Since then, IRI has worked to engage congregations of all faiths around the globe in an effort to, through political pressure, protect the rainforests of Brazil, Democratic Republic of the Congo, Indonesia, Colombia and Peru — accounting for 70 percent of the world’s tropical forests.
During Climate Week at the United Nations in New York City starting September 22, IRI will unveil its Faiths for Forests Declaration and action agenda, jumpstarting its global campaign to harness faith-based leadership and the faithful in recognizing tropical forests as “sacred” and humanity’s obligation to provide stewardship to these great bastions of biodiversity.
IRI recognizes the staggering scope of the challenges that lay ahead — to create and energize a worldwide interfaith movement that will successfully pressure national governments to act on climate — national governments that have long backed industrial agribusiness, mining and timber extraction within the world’s last great rainforests.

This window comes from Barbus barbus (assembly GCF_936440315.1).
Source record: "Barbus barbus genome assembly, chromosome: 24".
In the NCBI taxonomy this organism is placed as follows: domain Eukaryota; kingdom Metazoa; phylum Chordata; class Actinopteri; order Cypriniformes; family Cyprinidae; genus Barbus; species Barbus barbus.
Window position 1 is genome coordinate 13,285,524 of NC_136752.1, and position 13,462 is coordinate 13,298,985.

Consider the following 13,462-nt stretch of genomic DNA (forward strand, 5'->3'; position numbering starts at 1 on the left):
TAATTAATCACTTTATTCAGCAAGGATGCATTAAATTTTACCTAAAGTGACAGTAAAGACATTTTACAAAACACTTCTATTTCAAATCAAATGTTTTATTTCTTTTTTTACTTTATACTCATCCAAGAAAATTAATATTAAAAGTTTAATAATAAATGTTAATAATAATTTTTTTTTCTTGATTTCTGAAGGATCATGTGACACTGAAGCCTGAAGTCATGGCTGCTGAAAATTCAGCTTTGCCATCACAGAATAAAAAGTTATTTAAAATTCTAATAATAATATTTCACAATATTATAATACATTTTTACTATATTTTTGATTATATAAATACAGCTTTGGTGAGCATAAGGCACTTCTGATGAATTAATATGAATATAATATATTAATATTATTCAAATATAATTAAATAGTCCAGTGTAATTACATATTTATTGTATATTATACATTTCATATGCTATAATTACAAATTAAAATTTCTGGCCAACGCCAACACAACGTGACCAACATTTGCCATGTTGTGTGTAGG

An ambitious global interfaith partnership, targeting five rainforest countries in Asia, Africa and South America, is emerging to harness interdenominational congregations worldwide in demanding aggressive climate action from national leaders.
The Interfaith Rainforest Initiative (IRI) is an international alliance bringing the leverage of faith-based leadership and moral urgency to a global effort to slow and reverse tropical deforestation by shifting the priorities and policies of world leaders.
Scientists say that meeting the forest conservation goals of the 2015 Paris Agreement is vital to preventing catastrophic global warming of 2 degrees Celsius (3.6 degrees Fahrenheit) by 2100. But reducing deforestation as a means of slowing the pace of global warming is seen as increasingly difficult — with the objective hampered by the rapid expansion of industrial agribusiness, mining, and timber extraction, all heavily supported by corporate and financial interests and national governments.